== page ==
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Second Take: List of best director nominees indicate gender inequity remaining in Hollywood

(Qirui Wu, Claire Guo and Franchesca Diaz/Daily Bruin)

By Alissa Evans

Feb. 21, 2019 10:45 p.m.

The number of female best director nominees throughout the 90-year history of the Oscars can be counted on one hand.

Although Greta Gerwig’s 2018 nomination for “Lady Bird” seemed to indicate a shift from the Academy’s historical sexism, the 2019 nominees prove Hollywood’s glass ceiling has hardly been cracked. The all-male candidates – Spike Lee, Paweł Pawlikowski, Yorgos Lanthimos, Alfonso Cuarón and Adam McKay – reflect the film industry’s deeply ingrained prejudice against female directors.

Since the first Oscars ceremony in 1929, the Academy has nominated 449 filmmakers in the best director category, only five of whom have been women. But despite their lack of representation at the Oscars, female directors continue to demonstrate their ability to produce high-quality films year after year. Lynne Ramsay, who helmed one of 2018’s best films “You Were Never Really Here,” not only deserved a best director nomination, she deserved a win. Marielle Heller’s “Can You Ever Forgive Me?” and Debra Granik’s “Leave No Trace” also displayed a mastery of directing equal to that of any of this year’s nominees.

In the past few years, social movements have challenged the industry’s male dominance. After a recent statistical report underscored the deficit of female-directed films, Time’s Up announced the 4% Challenge, which presses people to work with at least one female director in the next 18 months. Nithya Raman, the executive director of Time’s Up, said the challenge encourages people to work with seemingly nontraditional directors while providing a platform to highlight their efforts.

[RELATED: Second Take: Oscars should reward diversity, innovation in film with new category]

“The fact that only 4 percent of 1,200 studio films over the last decade were directed by women … tells a very clear story of bias, discrimination and oppression,” Raman said. “Both (safety and equity) are functions of the incredible power imbalances that exist in this industry and a movement has to address both of those in order for things to really change going forward.”

The countless women who have shared their stories of abuse perpetrated by male coworkers and bosses are also catalyzing a power shift in Hollywood. Movements like Time’s Up are finally laying the foundation for equality, but workplace abuse has often prevented women from climbing the corporate ladder.

This misogyny is perpetuated by the fact that men are the principal gatekeepers in Hollywood, which makes it easier for them to establish themselves in the industry. Nancy Richardson, a professional film editor and professor in the School of Theater, Film and Television, said it is commonplace for a cheap, mediocre film to launch a white male’s career. Based on her observations in the industry, Richardson said men are continually offered large films to direct, while women work tirelessly to prove themselves capable of directing a single studio film.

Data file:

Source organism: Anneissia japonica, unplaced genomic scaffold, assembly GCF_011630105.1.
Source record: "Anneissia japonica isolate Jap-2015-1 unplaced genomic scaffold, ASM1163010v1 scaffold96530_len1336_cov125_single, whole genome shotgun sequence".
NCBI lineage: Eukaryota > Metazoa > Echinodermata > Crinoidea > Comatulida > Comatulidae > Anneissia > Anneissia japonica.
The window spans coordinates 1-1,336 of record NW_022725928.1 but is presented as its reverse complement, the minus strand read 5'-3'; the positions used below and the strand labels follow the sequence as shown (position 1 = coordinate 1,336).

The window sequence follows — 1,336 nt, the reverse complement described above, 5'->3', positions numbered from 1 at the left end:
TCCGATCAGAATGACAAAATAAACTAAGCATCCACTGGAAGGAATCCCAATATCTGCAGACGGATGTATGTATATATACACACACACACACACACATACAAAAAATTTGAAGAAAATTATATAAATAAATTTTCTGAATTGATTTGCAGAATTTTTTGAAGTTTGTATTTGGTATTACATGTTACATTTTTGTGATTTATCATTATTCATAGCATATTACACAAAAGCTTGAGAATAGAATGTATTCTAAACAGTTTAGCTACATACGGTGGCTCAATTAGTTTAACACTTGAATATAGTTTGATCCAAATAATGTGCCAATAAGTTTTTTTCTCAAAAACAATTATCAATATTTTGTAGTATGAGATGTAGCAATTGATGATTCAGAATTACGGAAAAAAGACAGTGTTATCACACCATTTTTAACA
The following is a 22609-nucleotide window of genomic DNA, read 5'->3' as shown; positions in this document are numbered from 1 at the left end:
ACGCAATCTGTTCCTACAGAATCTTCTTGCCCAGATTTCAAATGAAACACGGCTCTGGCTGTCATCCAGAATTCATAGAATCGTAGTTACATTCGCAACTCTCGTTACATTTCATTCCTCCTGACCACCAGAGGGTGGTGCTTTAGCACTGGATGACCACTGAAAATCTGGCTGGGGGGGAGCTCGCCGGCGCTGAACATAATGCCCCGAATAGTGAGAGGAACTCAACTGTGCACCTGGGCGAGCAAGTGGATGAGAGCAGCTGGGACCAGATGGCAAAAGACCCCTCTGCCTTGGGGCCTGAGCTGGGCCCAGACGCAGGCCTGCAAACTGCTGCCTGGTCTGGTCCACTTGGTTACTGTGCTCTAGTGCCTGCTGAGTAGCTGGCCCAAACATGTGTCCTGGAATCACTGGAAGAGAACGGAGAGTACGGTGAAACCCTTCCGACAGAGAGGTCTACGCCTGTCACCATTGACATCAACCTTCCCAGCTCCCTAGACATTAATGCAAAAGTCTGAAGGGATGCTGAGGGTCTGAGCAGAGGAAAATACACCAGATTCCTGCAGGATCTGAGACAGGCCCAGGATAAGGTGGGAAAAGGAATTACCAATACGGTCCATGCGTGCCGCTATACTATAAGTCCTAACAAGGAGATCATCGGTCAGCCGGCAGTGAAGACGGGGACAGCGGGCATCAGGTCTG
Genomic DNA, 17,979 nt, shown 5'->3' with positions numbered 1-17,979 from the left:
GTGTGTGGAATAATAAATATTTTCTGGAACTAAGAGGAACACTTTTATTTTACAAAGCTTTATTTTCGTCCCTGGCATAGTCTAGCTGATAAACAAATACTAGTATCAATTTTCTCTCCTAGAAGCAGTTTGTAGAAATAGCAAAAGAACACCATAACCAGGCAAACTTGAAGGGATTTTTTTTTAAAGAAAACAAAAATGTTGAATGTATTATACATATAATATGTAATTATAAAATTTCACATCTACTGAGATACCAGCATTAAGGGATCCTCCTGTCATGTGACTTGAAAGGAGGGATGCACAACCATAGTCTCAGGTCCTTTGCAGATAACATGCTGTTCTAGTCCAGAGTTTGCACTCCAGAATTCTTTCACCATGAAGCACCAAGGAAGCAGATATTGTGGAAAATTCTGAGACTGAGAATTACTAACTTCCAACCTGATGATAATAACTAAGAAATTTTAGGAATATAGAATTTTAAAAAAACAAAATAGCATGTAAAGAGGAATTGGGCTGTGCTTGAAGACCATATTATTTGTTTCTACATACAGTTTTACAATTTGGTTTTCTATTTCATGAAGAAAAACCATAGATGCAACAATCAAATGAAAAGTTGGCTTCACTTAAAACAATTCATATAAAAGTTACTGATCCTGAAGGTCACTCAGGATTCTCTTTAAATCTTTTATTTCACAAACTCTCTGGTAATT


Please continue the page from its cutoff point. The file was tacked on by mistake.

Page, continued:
“There’s more mistrust with women,” Richardson said. “We just have not had enough female role models to know what ‘the woman in charge’ is supposed to look like or sound like or act like.”

Richardson also explained that the Academy as a microcosm of the film industry lacks diversity. Consequently, women are underrepresented in the best director category – as of 2018, the Academy was 87 percent white and 72 percent male.

[RELATED: Second Take: Minority victories at Golden Globes reflect push for greater representation in media]

Becky Smith, a professional director and professor in the School of Theater, Film and Television, said inducting more women and minorities into the Academy would help eliminate the self-selective bias which prevents inclusivity across categories. Diversity in the Academy is a necessity, but the fact that a film was directed by a woman would not likely deter men in the Academy from voting for it. Rather, the issue primarily stems from the sheer lack of working female directors in Hollywood, and the disproportionate number of male-centric films that get made each year.

“What women write, what women experience and what women are interested in … I just don’t think it’s respected as much. It’s just not as valid,” Smith said. “The only woman to finally win in directing had to be for a man’s war film because that was palatable.”

That woman was Kathryn Bigelow, who won for “The Hurt Locker” in 2010. And while many cite the victory as a turning point for women in film, Smith said her win reflected the Academy’s bias toward masculinity in films; “The Hurt Locker” is a typical “man’s movie” – an Iraqi war film complete with a myriad of bomb detonations and a nearly all-male cast, led by Jeremy Renner. In order for a woman to receive Oscar recognition, she must produce the kind of film that men enjoy.

The truth is that the female perspective is not considered as valuable as the male perspective. While women account for 50 percent of moviegoers, only 28 percent of films from 2007 to 2018 were led or co-led by female protagonists. The Academy has recognized female-centered, female-directed films like “Lady Bird” in the past, but the instances are few and far between. Women can write and direct war movies, dramas, comedies and the most sentimental “chick flicks” imaginable – all of which have the potential to be of Oscar caliber.

But for now, the five men who represent the best of 2019 denote the long road to equity ahead. Hopefully, the Hollywood elite will soon realize women can do more than stand on stage in their glistening gowns and present award after award to the omnipotent Man.

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Alissa Evans
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